• RED is served by the STA bus network giving access to most areas in inner Sydney. However the bus routes are not specifically located to serve the RED population, rather they are through routes, they do, however, serve Redfern Station.


  • A local bus network similar to the Perth CBD's Central Area Transport (CAT) bus could serve RED and be within 5 minutes walk of each resident. This bus would access the four railway stations, Redfern, Macdonaldtown, Erskineville and Green Square.
  • The possibility of the Sydney Light Rail being extended from Central Railway to Redfern, Sydney University City Road and, Broadway could to be explored.


6 Traffic


  • Much of the RED area is being infiltrated by regional, long distance, non local traffic either via the Southern Arterial, made up of Regent-Botany-Gibbons-Wyndham Streets network or via rat runs through local streets to avoid the Eastern Distributor toll.
  • The “rat run” issue can best be resolved by encouraging traffic to use the “ring” system around RED i.e. Cleveland, McEvoy, King Streets.
  • The “ring road” around RED will not, however, solve the key traffic issue of the Southern Arterial which bisects the RED area and has a dramatic impact on the Redfern Station precinct.
  • It should be noted that the current RTA proposal extending the two-way pair out of Botany Road and Wyndham Street will exacerbate the volume of traffic passing through the Redfern Railway Precinct.


  • Redfern Town Centre to be free of Regional Traffic Impacts.
  • An opportunity exists where Regent and Gibbons Streets can be placed in tunnels under the Railway Precinct, Regent Street emerging to meet Cleveland Street at grade and Gibbons Street emerging in Abercrombie Street, beyond Cleveland Street.
  • Removing, what is likely to be increasing volumes on the Southern Arterial will allow the railway precinct to become the true heart of RED and offers outstanding urban design opportunities.


7 Public Domain


A number of parks and open space are scattered throughout the RED area. These parks are:

  • Badly connected and poorly accessible for pedestrians and cyclists;
  • the RED area is surrounded by significant regional open space;
  • Redfern Oval is not accessible by the general public;
  • Parts of the public domain are perceived as being unusable and unsafe


An opportunity exists where Regent and Gibbons Streets, can be placed in tunnels under the Railway Precinct, Regent Street emerging to meet Cleveland Street at grade and Gibbons Street emerging in Abercrombie Street, beyond Cleveland Street.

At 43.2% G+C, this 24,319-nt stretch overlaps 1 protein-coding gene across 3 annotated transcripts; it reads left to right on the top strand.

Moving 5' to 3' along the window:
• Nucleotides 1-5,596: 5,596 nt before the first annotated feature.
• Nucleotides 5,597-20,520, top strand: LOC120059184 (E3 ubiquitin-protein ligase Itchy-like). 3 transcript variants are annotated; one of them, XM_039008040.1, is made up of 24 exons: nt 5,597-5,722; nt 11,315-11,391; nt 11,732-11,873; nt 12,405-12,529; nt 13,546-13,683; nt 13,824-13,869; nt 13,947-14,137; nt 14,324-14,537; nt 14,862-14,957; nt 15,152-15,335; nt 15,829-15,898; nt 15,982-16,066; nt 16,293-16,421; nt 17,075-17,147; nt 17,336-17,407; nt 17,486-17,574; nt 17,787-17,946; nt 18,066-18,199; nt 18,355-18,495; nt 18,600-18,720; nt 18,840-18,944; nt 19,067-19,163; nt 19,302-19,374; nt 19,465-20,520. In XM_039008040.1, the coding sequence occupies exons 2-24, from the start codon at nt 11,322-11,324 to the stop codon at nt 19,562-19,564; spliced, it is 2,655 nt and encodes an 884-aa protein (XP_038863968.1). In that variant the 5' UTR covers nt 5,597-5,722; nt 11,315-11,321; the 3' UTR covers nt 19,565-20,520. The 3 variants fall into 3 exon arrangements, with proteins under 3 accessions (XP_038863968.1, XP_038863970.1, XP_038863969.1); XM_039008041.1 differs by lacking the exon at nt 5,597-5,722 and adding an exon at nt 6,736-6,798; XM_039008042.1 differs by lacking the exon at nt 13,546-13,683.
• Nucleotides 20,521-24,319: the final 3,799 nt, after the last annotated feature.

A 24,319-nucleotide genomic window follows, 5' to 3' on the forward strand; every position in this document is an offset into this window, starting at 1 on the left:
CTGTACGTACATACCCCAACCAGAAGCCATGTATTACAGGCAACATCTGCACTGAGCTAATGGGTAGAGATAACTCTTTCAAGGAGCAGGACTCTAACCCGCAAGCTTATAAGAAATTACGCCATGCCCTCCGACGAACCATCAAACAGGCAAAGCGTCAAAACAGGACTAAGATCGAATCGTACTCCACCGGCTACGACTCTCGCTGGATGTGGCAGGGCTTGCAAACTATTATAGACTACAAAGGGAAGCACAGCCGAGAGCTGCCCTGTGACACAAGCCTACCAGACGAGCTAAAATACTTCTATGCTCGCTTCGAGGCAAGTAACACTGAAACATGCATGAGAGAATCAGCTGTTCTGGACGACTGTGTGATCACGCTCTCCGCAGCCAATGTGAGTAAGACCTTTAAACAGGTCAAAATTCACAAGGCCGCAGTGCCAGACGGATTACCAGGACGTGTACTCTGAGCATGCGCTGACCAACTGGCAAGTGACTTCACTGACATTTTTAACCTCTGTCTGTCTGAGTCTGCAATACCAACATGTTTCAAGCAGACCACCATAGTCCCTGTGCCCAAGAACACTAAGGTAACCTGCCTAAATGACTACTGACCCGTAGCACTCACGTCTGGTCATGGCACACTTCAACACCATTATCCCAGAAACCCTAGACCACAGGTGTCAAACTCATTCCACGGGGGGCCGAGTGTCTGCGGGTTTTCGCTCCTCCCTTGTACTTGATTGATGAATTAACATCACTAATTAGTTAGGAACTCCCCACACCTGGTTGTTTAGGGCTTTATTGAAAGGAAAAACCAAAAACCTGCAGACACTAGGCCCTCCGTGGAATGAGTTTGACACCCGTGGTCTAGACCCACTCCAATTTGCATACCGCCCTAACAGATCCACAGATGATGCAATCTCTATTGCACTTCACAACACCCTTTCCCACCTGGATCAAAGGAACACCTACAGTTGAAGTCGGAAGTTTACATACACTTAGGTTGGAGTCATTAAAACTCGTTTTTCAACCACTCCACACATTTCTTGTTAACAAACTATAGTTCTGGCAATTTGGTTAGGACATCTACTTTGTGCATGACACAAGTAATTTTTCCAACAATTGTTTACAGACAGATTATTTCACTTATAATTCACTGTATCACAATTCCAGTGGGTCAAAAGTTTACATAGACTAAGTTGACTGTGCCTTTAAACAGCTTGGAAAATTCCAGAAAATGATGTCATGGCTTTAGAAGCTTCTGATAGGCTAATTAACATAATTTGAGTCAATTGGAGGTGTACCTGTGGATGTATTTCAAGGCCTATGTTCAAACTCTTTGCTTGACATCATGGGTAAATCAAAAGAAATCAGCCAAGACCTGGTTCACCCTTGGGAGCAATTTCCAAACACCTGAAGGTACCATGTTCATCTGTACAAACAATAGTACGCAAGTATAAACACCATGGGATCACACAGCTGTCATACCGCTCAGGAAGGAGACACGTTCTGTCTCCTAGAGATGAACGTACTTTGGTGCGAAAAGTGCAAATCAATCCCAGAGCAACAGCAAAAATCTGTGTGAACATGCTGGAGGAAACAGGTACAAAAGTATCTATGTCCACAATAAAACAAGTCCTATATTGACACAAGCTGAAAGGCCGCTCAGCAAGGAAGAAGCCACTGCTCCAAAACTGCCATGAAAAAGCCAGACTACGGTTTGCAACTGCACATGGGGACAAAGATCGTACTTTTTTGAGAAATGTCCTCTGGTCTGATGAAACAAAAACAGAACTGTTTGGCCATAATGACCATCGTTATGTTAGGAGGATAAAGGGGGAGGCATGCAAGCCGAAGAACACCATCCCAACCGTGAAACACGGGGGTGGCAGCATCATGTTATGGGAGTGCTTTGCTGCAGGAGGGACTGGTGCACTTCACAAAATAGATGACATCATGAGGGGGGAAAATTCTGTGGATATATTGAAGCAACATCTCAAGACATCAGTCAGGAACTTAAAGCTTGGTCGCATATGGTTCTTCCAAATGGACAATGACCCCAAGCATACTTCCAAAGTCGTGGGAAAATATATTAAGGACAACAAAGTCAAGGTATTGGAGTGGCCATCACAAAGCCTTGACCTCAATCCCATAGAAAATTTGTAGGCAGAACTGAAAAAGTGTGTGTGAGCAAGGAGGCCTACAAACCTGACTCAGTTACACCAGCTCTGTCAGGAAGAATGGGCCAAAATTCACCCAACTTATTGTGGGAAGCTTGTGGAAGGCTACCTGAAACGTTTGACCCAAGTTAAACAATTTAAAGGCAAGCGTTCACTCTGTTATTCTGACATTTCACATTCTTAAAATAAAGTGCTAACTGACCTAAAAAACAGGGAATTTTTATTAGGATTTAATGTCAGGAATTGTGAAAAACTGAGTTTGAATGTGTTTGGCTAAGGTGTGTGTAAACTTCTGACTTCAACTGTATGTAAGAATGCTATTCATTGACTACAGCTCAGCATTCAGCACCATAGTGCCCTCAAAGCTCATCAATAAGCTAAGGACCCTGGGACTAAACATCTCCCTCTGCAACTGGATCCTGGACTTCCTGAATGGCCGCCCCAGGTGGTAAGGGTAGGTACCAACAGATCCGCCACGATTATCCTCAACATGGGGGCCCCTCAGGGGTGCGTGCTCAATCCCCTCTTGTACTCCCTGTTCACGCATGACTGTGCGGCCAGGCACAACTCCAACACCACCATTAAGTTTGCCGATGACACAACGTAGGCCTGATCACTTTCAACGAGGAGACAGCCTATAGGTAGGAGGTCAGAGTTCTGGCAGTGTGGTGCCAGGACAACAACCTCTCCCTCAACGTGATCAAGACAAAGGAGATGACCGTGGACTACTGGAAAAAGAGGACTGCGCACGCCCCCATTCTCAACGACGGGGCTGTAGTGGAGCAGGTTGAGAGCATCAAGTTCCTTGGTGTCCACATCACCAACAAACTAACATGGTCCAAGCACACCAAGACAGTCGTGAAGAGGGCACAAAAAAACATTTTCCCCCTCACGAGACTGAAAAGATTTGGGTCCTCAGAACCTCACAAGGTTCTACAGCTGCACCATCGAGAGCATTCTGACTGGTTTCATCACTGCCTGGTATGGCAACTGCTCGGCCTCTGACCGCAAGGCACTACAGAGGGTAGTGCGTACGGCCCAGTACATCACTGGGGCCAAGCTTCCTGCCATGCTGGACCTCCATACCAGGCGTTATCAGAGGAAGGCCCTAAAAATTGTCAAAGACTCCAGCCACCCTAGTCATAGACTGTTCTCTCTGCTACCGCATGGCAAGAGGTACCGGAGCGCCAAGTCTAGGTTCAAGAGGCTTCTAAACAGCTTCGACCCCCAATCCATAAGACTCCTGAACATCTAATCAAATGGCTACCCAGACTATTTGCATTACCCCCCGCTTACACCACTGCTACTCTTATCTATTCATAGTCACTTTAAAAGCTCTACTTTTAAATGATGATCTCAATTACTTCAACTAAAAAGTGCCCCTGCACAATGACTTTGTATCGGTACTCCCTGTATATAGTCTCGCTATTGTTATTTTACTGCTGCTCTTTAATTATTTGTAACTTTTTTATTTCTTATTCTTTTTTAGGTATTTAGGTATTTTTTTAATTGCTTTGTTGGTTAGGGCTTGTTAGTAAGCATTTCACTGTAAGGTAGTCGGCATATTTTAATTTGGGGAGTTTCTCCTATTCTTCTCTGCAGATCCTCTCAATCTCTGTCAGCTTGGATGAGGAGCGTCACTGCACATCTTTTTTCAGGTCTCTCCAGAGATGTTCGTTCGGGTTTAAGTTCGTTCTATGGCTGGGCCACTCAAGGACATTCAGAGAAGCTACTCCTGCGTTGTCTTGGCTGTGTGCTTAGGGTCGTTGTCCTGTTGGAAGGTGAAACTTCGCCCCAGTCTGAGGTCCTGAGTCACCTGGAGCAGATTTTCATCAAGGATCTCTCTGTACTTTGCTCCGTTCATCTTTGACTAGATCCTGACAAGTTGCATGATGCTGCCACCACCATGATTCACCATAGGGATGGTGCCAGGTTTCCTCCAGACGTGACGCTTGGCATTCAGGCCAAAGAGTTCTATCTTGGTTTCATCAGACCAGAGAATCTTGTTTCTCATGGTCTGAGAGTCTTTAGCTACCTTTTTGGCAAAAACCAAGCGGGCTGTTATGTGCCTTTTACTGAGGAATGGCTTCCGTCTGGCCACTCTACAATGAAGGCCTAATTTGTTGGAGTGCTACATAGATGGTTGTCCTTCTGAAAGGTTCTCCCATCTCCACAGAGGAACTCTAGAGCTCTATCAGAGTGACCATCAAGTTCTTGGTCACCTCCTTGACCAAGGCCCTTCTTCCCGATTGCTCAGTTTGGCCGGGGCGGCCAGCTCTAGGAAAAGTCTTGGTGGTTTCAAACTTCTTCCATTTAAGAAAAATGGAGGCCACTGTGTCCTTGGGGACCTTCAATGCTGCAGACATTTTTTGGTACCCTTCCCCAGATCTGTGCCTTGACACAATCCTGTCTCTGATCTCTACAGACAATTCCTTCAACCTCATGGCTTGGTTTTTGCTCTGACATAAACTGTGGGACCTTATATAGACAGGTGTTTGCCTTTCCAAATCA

Removing what is likely to be increasing volumes on the Southern Arterial will allow the railway precinct to become the true heart of RED and offers outstanding urban design opportunities. It should be noted that establishing a two way pair out of Botany Road and Wyndham Street will excavate the volume of traffic passing through the Redfern Railway Precinct.


8 Town Centre


  • Much of the RED area is being infiltrated by regional, long distance, non-focal traffic either, via the Southern Arterial, made up of Regent -Botany-Gibbons-Wyndham Streets network to avoid Eastern Distributor toll
  • The decline in trade in Redfern and Regent Street reflects the poor commercial success of this centre.
  • The railway station and the immediate environment does not serve as a focus for the local area.


  • An opportunity exists where Regent and Gibbons Streets can be placed in tunnels under the Redfern Railway Precinct, Regent Street emerging to meet Cleveland Street at grade and Gibbons Street emerging in Abercrombie Street, beyond Cleveland Street.
  • Streetscape improvements such as those achieved for King Street, Newtown, (overhead wires placed on buildings so as to remove poles) or Oxford Street, Darlinghurst (coordinated colour schemes and facade preservation) or Crown Street Surry Hills (two-way traffic, all day short term parking) or Norton Street (reflecting the distinctive cultural identity of the area).
  • Other streetscape initiatives such as footpath widening (Willoughby Road,. Crows Nest) tree planting and intensive street lighting.
  • Direct links into a new entry to Redfern Station needs to be provided, in order to position Redfern Station as the key focus of RED and the generator of population and employment growth.
  • Provide for short-term, 24 hour, parking both on Redfern and Regent Streets (like Crown Street, eliminating clearway conditions) and in specific parking areas behind Redfern Street, similar to Surry Hills Shopping Centre (corner Cleveland and Baptist Streets).
  • Accessibility by local public transport to allow the large numbers of residents within RED who do not own or have access to a car to use Redfern/Regent Streets as their retail and community centre.